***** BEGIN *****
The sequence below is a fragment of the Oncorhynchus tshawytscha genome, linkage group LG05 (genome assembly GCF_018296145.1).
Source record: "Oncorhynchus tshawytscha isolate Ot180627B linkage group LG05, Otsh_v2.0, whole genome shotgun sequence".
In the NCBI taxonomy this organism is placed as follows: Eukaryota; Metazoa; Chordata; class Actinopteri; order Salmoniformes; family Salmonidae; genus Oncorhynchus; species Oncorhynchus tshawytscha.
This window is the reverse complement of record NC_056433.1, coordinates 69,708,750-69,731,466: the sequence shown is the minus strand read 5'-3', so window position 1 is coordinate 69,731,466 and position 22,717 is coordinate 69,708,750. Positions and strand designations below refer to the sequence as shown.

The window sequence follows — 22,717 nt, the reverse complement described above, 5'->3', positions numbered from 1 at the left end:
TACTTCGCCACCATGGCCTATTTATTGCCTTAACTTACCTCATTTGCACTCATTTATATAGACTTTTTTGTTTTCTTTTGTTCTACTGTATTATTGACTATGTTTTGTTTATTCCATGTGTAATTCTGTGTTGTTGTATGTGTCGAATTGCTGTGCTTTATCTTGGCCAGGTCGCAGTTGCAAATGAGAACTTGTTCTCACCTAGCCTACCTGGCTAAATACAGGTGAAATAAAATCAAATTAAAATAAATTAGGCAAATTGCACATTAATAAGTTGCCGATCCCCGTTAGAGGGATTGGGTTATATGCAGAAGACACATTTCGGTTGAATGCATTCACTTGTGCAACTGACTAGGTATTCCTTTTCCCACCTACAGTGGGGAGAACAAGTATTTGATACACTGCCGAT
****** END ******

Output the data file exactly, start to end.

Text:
The sequence below is a fragment of the Oncorhynchus tshawytscha genome, linkage group LG05 (genome assembly GCF_018296145.1).
Source record: "Oncorhynchus tshawytscha isolate Ot180627B linkage group LG05, Otsh_v2.0, whole genome shotgun sequence".
In the NCBI taxonomy this organism is placed as follows: Eukaryota; Metazoa; Chordata; class Actinopteri; order Salmoniformes; family Salmonidae; genus Oncorhynchus; species Oncorhynchus tshawytscha.
This window is the reverse complement of record NC_056433.1, coordinates 69,708,750-69,731,466: the sequence shown is the minus strand read 5'-3', so window position 1 is coordinate 69,731,466 and position 22,717 is coordinate 69,708,750. Positions and strand designations below refer to the sequence as shown.

The window sequence follows — 22,717 nt, the reverse complement described above, 5'->3', positions numbered from 1 at the left end:
TACTTCGCCACCATGGCCTATTTATTGCCTTAACTTACCTCATTTGCACTCATTTATATAGACTTTTTTGTTTTCTTTTGTTCTACTGTATTATTGACTATGTTTTGTTTATTCCATGTGTAATTCTGTGTTGTTGTATGTGTCGAATTGCTGTGCTTTATCTTGGCCAGGTCGCAGTTGCAAATGAGAACTTGTTCTCACCTAGCCTACCTGGCTAAATACAGGTGAAATAAAATCAAATTAAAATAAATTAGGCAAATTGCACATTAATAAGTTGCCGATCCCCGTTAGAGGGATTGGGTTATATGCAGAAGACACATTTCGGTTGAATGCATTCACTTGTGCAACTGACTAGGTATTCCTTTTCCCACCTACAGTGGGGAGAACAAGTATTTGATACACTGCCGAT